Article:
The City of Davis Homeless Outreach Services team provides personalized needs assessment, in-field response, intensive case management, crisis intervention, homeless services resource connection with warm hand-offs, transportation, and provision of essential supplies that meet basic needs for people living in homelessness in Davis. Last fall, the City Council authorized the creation of a new Department of Social Services and Housing to provide a platform for the City to focus on and streamline its strategy to address homelessness. The 2019 Point-in-Time (PIT) count found 190 Davis people living unhoused in Davis. The most recent PIT count was conducted in February 2022 and results will be released at the end of April 2022.

    In brief, below are some of the additional recent programs for individuals experiencing homelessness in Davis:

    Davis Community Meals and Housing (DCMH): Pathways to Employment:

    o City grant funding concluded June 30, 2021, but the program has continued through DCMH’s regular operating budget.

    o The goal of the program is to provide individuals who are homeless the opportunity to increase their job skills and self-esteem resulting in a job that maximizes their potential. Jobs include beautifying downtown Davis, including landscaping, window washing, trash removal, and other employment opportunities as they are developed. A key component is to build community among the participants and celebrate their successes.

    o Funded through the Homeless Emergency Aid Program (HEAP): $129,000.

    Supportive Housing Program:
    o Renewed annually for over two decades, this federal grant approved by

    the local Continuum of Care and is based on a funding application jointly prepared by the City and DCMH. A scoring committee comprised of non- conflicted local Continuum of Care representatives scores the applications and submits prioritized recommendations to HUD.

    o Under the funded application, DCMH continues to provide a minimum of a ten-bed transitional shelter program in which individuals can stabilize themselves to find permanent housing, enhance their permanent income, increase employment skills and create a plan. Participants receive supportive services that include case management, life skills classes, substance use disorder counseling, employment counseling, mental health counseling, and referral to other local social services.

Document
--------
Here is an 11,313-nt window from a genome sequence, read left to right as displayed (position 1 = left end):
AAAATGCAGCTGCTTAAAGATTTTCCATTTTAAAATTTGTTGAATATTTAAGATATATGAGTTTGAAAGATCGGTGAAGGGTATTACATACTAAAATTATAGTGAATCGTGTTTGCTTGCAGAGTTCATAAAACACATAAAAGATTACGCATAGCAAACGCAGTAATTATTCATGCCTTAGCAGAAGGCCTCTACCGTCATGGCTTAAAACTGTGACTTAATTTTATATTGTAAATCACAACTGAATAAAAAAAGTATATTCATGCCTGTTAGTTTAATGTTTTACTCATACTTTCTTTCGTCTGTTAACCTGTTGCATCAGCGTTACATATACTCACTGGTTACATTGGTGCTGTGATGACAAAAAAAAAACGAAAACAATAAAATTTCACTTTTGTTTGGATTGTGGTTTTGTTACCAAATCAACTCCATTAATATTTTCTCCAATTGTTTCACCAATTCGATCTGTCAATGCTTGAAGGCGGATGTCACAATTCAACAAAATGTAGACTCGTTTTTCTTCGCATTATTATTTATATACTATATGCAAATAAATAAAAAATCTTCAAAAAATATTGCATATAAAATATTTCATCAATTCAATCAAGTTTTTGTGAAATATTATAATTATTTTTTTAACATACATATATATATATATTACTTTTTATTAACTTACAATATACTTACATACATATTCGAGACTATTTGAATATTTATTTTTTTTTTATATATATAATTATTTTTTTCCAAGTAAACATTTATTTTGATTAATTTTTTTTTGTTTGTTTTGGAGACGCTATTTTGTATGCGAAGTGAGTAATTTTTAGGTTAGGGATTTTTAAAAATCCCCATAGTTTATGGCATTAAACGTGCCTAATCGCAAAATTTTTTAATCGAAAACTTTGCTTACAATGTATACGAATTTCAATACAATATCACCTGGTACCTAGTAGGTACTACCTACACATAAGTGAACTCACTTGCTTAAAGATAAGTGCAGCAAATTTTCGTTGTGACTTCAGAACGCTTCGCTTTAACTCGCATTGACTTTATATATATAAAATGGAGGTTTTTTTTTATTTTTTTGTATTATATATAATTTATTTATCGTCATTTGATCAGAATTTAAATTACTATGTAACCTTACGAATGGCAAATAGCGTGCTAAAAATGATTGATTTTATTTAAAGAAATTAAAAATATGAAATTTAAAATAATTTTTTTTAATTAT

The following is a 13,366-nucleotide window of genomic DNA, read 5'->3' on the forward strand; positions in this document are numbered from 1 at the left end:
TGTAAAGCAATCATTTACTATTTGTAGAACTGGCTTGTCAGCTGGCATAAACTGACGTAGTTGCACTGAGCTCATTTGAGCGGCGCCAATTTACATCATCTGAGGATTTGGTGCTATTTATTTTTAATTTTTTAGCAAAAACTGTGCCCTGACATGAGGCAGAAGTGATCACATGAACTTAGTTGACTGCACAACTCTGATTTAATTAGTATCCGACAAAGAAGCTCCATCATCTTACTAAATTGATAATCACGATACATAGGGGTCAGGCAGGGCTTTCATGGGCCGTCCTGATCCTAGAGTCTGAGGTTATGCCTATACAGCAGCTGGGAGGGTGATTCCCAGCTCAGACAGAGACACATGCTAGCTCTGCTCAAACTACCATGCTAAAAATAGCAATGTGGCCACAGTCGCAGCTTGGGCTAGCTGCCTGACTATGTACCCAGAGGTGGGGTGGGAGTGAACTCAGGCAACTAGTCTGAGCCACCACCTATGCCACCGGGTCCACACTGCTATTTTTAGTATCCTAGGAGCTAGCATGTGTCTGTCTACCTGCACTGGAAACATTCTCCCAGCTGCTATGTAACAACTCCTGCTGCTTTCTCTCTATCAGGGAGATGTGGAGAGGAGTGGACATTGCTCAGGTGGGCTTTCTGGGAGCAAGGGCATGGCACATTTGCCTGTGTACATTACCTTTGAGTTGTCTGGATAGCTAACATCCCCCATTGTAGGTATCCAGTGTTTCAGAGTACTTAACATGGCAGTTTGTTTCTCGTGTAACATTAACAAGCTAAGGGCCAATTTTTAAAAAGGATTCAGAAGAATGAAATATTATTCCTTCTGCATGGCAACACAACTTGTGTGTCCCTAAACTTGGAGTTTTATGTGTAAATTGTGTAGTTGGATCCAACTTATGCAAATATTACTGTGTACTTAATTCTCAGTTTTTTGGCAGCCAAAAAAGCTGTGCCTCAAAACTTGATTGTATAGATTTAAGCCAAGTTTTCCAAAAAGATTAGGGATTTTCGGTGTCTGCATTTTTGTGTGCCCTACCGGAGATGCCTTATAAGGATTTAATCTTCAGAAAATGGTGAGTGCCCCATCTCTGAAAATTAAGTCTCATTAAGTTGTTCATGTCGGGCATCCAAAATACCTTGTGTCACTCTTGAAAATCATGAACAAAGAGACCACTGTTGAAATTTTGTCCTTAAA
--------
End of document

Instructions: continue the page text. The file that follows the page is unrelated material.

o Funded through the HUD Continuum of Care Grants Program: $66,282.

    HEART of Davis (formerly IRWS):

    •   Davis Emergency Shelter Program (DESP) (October 1, 2020 July 31, 2021)

      The DESP housed up to 40 people (25 1-2 bedroom apartments) who were vulnerable to COVID-19 and either homeless or at risk of being homeless. The program participants were provided with emergency and transitional housing in the form of fully-furnished apartments in Davis. The program focuses on helping participants reach their goals, develop life skills, and find permanent housing. Services included:

      o Linkages to healthcare and other services
      o Connections to housing and social services o Weekly trips to Yolo Food Bank
      o One-site medical and behavioral health visits

    •   Emergency Winter Shelter Program (November 29, 2021 December 17, 2021)

    o This program provided overnight cold-weather shelter for 25-40 homeless individuals in fourteen 3-bedroom units at the Davis Migrant Center located south of Davis. Program participants were required to enroll in individualized case management to pursue permanent housing, as well as medical and behavioral health care services. Program participants were transported between the Respite Center and the Migrant Center daily. Breakfast and dinner options were also provided on a daily basis. The project was intended to mitigate the spread of COVID-19 among those living homeless while establishing a path to secure permanent housing.

    HOPE Cooperative
    BRIDGE Program (August 1, 2021 May 31, 2022)

    o This program was initially managed by HEART of Davis but was turned over to HOPE Cooperative in January 2022. The City contributed $65,437 in CSBG-CARES funding.

    o This program provides rapid rehousing for up to 25 adults. Individuals are placed in apartments and pay up to 30% of their adjusted income in
    rent. The program provides case management services focused on housing and follow-up services for program participants. This proposal allows individuals to maintain non-shelter housing while waiting for housing vouchers and project-based housing.

    City of Davis
    Hotel Emergency Shelter Program:

    o This program started on December 18, 2021 and is expected to run through May 2022.The City is contributing $166,212 in ESG-CV2 funding.

    o The program was created in order to continue services after the Emergency Winter Shelter Program at the Migrant Center ceased operations.

    o 10 single occupancy rooms have been provided at a local hotel to house up to 10 medically vulnerable individuals. Individuals are enrolled in case management, medical health care services, and behavioral health services.

    Yolo County Housing Authority Getting to Zero (YCH):

    o YCH will conclude their involvement in June 2022.
    o The City contributed $118,333.34 in CSBG funding.
    o This program is operated under contract with Yolo County Housing. A

    temporary rental assistance program for individuals who receive “homeless” priority points in their application for subsidized housing provided by Yolo County Housing, this program provides a monthly rental subsidy to landlords. To be eligible for these extra priority points, code enforcement must determine that an individual has been displaced from a substandard living situation, and referred to Yolo Housing Authority by the Davis City Manager or his designee for being vulnerable. Applicants must

    meet all other requirements to qualify for the Getting to Zero Housing

    Voucher program.
    o Yolo Housing also provides support services and case management such

    as Move-In Assistance, Reimbursement of Property Damage and Case Management.

    CommuniCare Health Centers (CCHC):
    Daytime Respite Center for Unhoused Individuals:

    The Center opened February 2020 and City Council approved the continuation of the program through June 2023.To address some of the unmet need, the pilot daytime respite center aims to improve the quality of life for individuals experiencing homelessness in Davis. Open Monday – Saturday for eight hours, the daytime center provides a safe, temperature-controlled, and welcoming space where individuals can access basic needs resources and services, including: